– The Associated Press
8:24 a.m. ET
Despite Biden’s doubts, humanitarian agencies consider Gaza death toll reliable as it rises to 7,326
U.S. President Joe Biden has cast doubt on casualty figures provided by Palestinian officials in Gaza, but international humanitarian agencies consider them broadly accurate and historically reliable.
Although there is no dispute that Israeli attacks on Gaza have killed many people since Hamas ran amok in southern Israel on Oct. 7, Biden said on Wednesday he had “no confidence in the number that the Palestinians are using,” without saying why.
The health ministry in Hamas-controlled Gaza responded by releasing a 212-page document containing the names and identity numbers of around 7,000 Palestinians it said had been killed in the Israeli bombardment of the enclave.
On Friday, the health ministry released an updated death toll, saying 7,326 Palestinians, including 3,038 children, have been killed in Israeli strikes on Gaza since Oct. 7.
International groups, even some operating in Gaza, and global media including Reuters are not able to verify the figures but reporters have seen large numbers of bodies.
U.N. and other international agencies say there can be small discrepancies between the final casualty numbers and those reported by the Gaza health ministry straight after attacks, but that they broadly trust them.
“We continue to include their data in our reporting and it is clearly sourced,” the U.N. Office for the Coordination of Humanitarian Affairs (OCHA) said in a statement to Reuters.
Dr Mike Ryan, Executive Director of the Geneva-based World Health Organization’s Health Emergencies Programme, said last week figures released by both sides “may not be perfectly accurate on a minute-to-minute basis, but they grossly reflect the level of death and injury on both sides of that conflict.”
New York-based Human Rights Watch also says the casualty figures have generally been reliable, and that it has not found big discrepancies in its verification of past strikes on Gaza.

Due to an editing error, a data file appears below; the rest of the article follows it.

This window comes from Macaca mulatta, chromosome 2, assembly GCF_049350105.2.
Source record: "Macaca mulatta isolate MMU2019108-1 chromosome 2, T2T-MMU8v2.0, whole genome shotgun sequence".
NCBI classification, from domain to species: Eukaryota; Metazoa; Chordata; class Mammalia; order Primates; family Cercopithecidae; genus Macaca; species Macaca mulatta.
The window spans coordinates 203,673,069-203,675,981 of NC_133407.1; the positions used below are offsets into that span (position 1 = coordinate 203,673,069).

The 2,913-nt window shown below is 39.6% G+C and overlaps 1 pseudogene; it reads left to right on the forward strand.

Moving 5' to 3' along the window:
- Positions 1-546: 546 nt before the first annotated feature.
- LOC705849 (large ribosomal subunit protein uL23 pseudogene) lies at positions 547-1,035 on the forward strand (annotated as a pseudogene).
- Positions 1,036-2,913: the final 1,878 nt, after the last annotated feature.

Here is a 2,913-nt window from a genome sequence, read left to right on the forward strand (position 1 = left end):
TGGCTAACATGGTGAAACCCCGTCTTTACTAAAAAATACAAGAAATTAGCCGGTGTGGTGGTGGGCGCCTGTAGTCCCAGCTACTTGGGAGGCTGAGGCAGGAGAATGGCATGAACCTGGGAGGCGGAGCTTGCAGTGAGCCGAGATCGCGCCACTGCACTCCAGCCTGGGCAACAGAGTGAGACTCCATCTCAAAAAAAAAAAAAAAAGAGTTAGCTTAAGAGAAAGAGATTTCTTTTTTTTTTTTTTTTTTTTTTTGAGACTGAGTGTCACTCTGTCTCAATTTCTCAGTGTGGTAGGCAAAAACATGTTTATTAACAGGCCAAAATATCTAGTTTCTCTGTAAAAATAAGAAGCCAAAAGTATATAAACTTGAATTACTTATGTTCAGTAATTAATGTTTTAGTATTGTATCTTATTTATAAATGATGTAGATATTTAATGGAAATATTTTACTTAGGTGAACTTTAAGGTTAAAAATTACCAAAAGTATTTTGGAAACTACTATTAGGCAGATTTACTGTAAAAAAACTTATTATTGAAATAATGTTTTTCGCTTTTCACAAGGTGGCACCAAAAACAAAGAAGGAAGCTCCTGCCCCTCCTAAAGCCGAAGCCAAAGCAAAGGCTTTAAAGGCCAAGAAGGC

7:52 a.m. ET
A trickle of aid gets into Gaza as ‘humanitarian catastrophe’ deepens
The International Committee of the Red Cross says that 10 of its staffers, including a combat surgery team, entered Gaza on Friday, along with six trucks of medical aid and water purification tablets.
The medical supplies are enough to treat between 1,000 and 5,000 people, the ICRC said, and the water purification tablets can treat 50,000 litres of water.
This crucial humanitarian assistance is a small dose of relief, but it’s not enough,” said Fabrizio Carboni, the ICRC’s regional director. “Our surgical team and medical supplies will help relieve the extreme pressure on Gaza’s doctors and nurses. But safe, sustained humanitarian access is urgently needed.”
“This humanitarian catastrophe is deepening by the hour,” he said.
Meanwhile, UNESCO said that since the start of the Israel-Hamas war on Oct. 7, more than 200 schools have been damaged in the Gaza Strip – around 40 per cent of all schools there.
– The Associated Press
7:47 a.m. ET
US puts new sanctions on Hamas, members of Iran’s Revolutionary Guard
WASHINGTON – The U.S. issued a second round of sanctions on the Palestinian group Hamas’ investment portfolio and people facilitating sanctions evasion by Hamas-affiliated companies.
A Gaza-based entity that Treasury said has served as a conduit for illicit Iranian funds to Hamas and the Palestinian Islamic Jihad (PIJ) group was also targeted, the department said. Iran backs Hamas and other militant groups in the Middle East.
“Today’s action underscores the United States’ commitment to dismantling Hamas’s funding networks by deploying our counterterrorism sanctions authorities and working with our global partners to deny Hamas the ability to exploit the international financial system,” Deputy Treasury Secretary Wally Adeyemo said in the release.